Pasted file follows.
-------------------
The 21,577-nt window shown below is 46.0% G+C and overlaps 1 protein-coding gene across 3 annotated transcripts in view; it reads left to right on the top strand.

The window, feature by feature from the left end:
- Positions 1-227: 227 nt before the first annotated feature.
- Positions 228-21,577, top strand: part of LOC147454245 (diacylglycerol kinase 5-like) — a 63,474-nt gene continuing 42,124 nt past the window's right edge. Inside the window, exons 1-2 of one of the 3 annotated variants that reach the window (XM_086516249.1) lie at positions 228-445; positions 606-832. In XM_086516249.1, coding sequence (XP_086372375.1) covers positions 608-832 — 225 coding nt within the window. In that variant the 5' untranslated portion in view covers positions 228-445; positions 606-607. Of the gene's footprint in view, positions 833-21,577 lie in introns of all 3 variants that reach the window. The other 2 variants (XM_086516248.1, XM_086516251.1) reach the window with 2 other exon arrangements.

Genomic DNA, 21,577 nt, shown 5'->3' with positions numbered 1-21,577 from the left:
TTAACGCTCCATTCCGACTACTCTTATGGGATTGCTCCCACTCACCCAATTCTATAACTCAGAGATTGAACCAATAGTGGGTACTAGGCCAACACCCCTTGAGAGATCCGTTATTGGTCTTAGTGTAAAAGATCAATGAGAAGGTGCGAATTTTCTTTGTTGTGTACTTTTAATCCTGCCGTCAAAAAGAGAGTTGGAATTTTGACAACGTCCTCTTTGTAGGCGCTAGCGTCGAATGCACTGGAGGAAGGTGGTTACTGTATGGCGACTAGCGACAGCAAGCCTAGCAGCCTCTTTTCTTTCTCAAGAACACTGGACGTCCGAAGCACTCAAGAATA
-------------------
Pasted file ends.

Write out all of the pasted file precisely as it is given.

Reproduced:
The 21,577-nt window shown below is 46.0% G+C and overlaps 1 protein-coding gene across 3 annotated transcripts in view; it reads left to right on the top strand.

The window, feature by feature from the left end:
- Positions 1-227: 227 nt before the first annotated feature.
- Positions 228-21,577, top strand: part of LOC147454245 (diacylglycerol kinase 5-like) — a 63,474-nt gene continuing 42,124 nt past the window's right edge. Inside the window, exons 1-2 of one of the 3 annotated variants that reach the window (XM_086516249.1) lie at positions 228-445; positions 606-832. In XM_086516249.1, coding sequence (XP_086372375.1) covers positions 608-832 — 225 coding nt within the window. In that variant the 5' untranslated portion in view covers positions 228-445; positions 606-607. Of the gene's footprint in view, positions 833-21,577 lie in introns of all 3 variants that reach the window. The other 2 variants (XM_086516248.1, XM_086516251.1) reach the window with 2 other exon arrangements.

Genomic DNA, 21,577 nt, shown 5'->3' with positions numbered 1-21,577 from the left:
TTAACGCTCCATTCCGACTACTCTTATGGGATTGCTCCCACTCACCCAATTCTATAACTCAGAGATTGAACCAATAGTGGGTACTAGGCCAACACCCCTTGAGAGATCCGTTATTGGTCTTAGTGTAAAAGATCAATGAGAAGGTGCGAATTTTCTTTGTTGTGTACTTTTAATCCTGCCGTCAAAAAGAGAGTTGGAATTTTGACAACGTCCTCTTTGTAGGCGCTAGCGTCGAATGCACTGGAGGAAGGTGGTTACTGTATGGCGACTAGCGACAGCAAGCCTAGCAGCCTCTTTTCTTTCTCAAGAACACTGGACGTCCGAAGCACTCAAGAATA